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How can I ensure a fair split of community property in Arizona?

On Behalf of | Dec 16, 2022 | Divorce |

Property division in an Arizona divorce is not a simple matter of splitting everything in half. There often obstacles and disagreements that complicate the case. From the beginning, it is important to understand the law and know how to make sure the division is fair.

Arizona law for dividing property

Arizona is one of eight states in the nation that uses community property to divide what the parties obtained while they were married. Theoretically, all property that is acquired in this way will be shared evenly as part of the divorce.

For example, if the couple bought a home – even if one party paid some or the entire down payment and mortgage – it will be shared because they acquired it after they were married. The only exceptions to this are if the property was acquired as an inheritance or a gift.

A person who inherits a sum of money after a relative died will get to keep that and does not need to share it with the spouse when they divorce. It is also separate property if it was acquired after the petition to legally separate, divorce or annul the marriage.

While this might seem like it clearly determines which property belongs to whom, there is still plenty of room for  disputes.

If one spouse purchased a home before the marriage but made significant improvements to it after they were married and both sides contributed to those improvements to increase its value, the other spouse could argue that it should be viewed as community property. This is just one example of the ways in which people can disagree.

Professional help for property division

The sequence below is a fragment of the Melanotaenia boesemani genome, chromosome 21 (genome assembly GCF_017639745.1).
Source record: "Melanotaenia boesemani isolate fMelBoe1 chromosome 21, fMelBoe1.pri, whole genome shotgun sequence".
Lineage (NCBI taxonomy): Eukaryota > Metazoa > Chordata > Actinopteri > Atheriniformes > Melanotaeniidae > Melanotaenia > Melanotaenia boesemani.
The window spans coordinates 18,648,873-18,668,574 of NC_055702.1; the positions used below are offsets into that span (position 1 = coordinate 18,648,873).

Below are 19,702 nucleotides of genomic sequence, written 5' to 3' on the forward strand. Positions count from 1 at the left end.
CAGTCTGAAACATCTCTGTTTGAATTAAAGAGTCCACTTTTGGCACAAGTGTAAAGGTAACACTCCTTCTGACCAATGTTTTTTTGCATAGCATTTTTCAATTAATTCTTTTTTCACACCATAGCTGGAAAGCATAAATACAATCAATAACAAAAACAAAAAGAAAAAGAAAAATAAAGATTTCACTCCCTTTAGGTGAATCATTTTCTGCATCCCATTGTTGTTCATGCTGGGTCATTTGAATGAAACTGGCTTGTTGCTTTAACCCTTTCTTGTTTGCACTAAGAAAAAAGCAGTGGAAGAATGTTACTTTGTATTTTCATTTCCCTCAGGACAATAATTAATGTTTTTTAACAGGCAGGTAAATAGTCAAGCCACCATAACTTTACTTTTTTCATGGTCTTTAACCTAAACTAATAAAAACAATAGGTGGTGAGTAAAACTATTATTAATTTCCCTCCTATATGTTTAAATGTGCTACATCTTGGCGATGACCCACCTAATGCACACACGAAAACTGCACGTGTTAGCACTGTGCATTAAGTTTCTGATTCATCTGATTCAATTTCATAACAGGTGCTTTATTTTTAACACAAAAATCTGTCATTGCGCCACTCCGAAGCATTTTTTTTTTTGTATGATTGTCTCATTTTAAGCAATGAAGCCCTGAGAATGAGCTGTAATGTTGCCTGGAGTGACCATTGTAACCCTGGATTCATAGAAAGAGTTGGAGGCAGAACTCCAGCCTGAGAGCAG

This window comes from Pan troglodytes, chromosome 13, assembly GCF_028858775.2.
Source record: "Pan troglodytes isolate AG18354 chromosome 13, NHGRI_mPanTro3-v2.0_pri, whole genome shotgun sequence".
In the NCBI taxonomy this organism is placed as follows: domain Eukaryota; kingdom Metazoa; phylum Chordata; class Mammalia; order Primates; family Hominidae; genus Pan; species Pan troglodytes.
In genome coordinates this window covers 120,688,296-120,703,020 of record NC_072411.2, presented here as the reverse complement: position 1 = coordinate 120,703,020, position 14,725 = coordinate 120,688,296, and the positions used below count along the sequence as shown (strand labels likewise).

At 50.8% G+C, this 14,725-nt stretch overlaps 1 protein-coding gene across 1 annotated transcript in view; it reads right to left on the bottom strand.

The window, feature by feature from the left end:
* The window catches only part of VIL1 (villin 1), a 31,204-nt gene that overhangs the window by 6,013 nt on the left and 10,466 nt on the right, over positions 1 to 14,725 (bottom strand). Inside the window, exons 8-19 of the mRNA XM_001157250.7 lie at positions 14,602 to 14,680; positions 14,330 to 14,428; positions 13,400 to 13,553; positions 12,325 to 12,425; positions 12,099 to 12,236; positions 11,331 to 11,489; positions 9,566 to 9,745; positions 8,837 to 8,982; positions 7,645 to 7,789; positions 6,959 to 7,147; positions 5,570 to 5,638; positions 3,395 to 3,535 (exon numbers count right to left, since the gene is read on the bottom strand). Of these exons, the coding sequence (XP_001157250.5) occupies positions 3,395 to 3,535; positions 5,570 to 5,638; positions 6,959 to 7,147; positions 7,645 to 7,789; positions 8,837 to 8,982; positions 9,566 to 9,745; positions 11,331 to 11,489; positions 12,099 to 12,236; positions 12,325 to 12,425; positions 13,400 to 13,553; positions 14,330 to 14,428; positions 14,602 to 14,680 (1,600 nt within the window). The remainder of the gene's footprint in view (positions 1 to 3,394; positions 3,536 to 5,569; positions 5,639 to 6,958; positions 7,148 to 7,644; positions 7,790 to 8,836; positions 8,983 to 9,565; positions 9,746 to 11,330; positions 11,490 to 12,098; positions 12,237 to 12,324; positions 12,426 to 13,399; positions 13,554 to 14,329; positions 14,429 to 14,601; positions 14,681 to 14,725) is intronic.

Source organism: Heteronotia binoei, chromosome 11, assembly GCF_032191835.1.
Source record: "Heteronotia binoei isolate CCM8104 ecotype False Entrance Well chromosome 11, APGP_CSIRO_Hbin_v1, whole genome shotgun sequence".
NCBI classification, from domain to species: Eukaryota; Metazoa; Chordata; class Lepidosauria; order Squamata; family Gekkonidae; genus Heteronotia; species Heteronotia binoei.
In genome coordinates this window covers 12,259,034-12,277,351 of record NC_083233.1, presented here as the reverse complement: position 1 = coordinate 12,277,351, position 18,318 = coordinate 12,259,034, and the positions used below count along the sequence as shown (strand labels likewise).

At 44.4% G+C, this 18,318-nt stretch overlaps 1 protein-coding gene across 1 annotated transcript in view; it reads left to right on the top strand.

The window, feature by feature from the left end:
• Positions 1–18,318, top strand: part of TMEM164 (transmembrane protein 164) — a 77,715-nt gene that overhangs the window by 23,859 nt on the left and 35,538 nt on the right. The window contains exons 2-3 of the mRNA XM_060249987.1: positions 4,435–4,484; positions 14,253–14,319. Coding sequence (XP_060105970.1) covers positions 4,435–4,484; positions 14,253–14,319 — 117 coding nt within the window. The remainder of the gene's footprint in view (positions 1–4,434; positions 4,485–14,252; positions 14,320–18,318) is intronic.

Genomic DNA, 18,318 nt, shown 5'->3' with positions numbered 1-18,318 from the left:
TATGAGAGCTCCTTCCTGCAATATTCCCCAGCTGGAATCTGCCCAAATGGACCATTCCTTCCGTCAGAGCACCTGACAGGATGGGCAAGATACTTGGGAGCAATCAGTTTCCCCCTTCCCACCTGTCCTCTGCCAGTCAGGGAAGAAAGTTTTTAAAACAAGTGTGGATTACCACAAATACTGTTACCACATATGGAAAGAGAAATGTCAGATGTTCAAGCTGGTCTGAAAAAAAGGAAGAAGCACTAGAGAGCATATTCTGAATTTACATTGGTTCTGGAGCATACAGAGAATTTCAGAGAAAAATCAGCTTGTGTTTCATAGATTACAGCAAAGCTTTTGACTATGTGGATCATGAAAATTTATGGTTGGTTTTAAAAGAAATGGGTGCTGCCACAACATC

Many marriages have accrued property that is of significant value like a marital home, automobiles, bank accounts, retirement accounts, investments and collectibles. Failure to have an accurate accounting of what is there, its value and how it will be divided in a fair manner could be inordinately costly.

For these cases, it is imperative to have experienced and compassionate guidance to help get through with a reasonable outcome that is based on the law. From the outset, it is wise to be fully prepared for every potential outcome.

Perhaps it is possible for the parties to negotiate an agreement about contested property and avoid the need to go to court. However, if it does need to go to court, it is crucial to have help with trial experience to address the lingering problems.

Getting a divorce can be a new start. Part of that is retaining the property each side is entitled to and maximizing what the sides purchased or obtained while they were married. In these cases, calling for advice from the beginning can help with being prepared. This should be done as soon as possible to have a good plan to get a positive result.